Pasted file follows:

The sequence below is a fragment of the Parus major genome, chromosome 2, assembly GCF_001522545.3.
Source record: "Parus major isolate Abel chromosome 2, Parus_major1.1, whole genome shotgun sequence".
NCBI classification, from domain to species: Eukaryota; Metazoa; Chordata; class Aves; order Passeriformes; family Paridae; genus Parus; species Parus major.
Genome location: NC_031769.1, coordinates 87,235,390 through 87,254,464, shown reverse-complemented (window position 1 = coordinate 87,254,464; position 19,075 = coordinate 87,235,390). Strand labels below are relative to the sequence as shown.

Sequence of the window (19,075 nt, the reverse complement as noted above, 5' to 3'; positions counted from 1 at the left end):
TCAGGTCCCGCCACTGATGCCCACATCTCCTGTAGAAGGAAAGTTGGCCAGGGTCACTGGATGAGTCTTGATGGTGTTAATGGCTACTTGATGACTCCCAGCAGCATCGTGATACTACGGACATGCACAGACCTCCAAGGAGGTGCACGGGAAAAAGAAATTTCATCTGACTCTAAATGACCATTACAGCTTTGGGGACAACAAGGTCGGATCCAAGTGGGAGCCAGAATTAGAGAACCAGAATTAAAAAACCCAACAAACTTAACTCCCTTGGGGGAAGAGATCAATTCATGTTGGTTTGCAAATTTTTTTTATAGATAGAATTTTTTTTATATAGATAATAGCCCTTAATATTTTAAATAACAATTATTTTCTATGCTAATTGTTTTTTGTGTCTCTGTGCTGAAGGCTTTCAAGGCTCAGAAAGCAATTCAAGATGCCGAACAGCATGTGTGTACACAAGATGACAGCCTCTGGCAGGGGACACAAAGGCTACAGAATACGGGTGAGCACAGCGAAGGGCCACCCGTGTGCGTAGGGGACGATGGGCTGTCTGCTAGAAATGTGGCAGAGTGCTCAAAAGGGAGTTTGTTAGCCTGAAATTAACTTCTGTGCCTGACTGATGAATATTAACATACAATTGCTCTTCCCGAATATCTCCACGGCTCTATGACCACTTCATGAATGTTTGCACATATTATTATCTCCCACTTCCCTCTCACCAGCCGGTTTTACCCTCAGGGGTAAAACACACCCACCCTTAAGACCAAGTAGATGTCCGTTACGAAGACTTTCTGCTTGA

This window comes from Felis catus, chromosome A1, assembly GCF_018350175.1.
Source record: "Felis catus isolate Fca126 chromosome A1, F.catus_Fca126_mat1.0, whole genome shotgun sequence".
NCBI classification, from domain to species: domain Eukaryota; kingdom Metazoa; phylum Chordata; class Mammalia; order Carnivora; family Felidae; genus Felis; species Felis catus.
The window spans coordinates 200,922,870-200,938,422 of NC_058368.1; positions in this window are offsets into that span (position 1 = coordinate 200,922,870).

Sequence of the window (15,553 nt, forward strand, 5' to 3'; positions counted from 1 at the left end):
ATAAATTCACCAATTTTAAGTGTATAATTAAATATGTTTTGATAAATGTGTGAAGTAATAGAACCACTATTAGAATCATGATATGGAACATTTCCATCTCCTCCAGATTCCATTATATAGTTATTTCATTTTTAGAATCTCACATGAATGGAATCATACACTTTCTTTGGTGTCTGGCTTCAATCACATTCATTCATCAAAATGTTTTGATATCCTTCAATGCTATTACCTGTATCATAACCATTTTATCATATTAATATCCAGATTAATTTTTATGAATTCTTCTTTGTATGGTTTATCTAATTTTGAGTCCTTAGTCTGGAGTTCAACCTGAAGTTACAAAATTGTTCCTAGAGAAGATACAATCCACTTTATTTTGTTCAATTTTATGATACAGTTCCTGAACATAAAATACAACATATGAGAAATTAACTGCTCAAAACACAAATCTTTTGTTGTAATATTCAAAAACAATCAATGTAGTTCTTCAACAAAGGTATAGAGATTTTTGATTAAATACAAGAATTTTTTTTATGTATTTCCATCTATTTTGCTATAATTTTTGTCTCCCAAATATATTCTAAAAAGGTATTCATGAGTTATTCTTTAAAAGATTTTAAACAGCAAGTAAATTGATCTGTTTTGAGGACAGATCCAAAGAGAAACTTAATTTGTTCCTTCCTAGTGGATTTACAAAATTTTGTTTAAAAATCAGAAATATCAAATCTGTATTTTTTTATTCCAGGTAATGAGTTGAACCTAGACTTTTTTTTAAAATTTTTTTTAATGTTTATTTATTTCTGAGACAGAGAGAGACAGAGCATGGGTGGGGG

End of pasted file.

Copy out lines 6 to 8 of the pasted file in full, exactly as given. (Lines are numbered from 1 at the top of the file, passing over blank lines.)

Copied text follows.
TCAGGTCCCGCCACTGATGCCCACATCTCCTGTAGAAGGAAAGTTGGCCAGGGTCACTGGATGAGTCTTGATGGTGTTAATGGCTACTTGATGACTCCCAGCAGCATCGTGATACTACGGACATGCACAGACCTCCAAGGAGGTGCACGGGAAAAAGAAATTTCATCTGACTCTAAATGACCATTACAGCTTTGGGGACAACAAGGTCGGATCCAAGTGGGAGCCAGAATTAGAGAACCAGAATTAAAAAACCCAACAAACTTAACTCCCTTGGGGGAAGAGATCAATTCATGTTGGTTTGCAAATTTTTTTTATAGATAGAATTTTTTTTATATAGATAATAGCCCTTAATATTTTAAATAACAATTATTTTCTATGCTAATTGTTTTTTGTGTCTCTGTGCTGAAGGCTTTCAAGGCTCAGAAAGCAATTCAAGATGCCGAACAGCATGTGTGTACACAAGATGACAGCCTCTGGCAGGGGACACAAAGGCTACAGAATACGGGTGAGCACAGCGAAGGGCCACCCGTGTGCGTAGGGGACGATGGGCTGTCTGCTAGAAATGTGGCAGAGTGCTCAAAAGGGAGTTTGTTAGCCTGAAATTAACTTCTGTGCCTGACTGATGAATATTAACATACAATTGCTCTTCCCGAATATCTCCACGGCTCTATGACCACTTCATGAATGTTTGCACATATTATTATCTCCCACTTCCCTCTCACCAGCCGGTTTTACCCTCAGGGGTAAAACACACCCACCCTTAAGACCAAGTAGATGTCCGTTACGAAGACTTTCTGCTTGA

This window comes from Felis catus, chromosome A1, assembly GCF_018350175.1.
Source record: "Felis catus isolate Fca126 chromosome A1, F.catus_Fca126_mat1.0, whole genome shotgun sequence".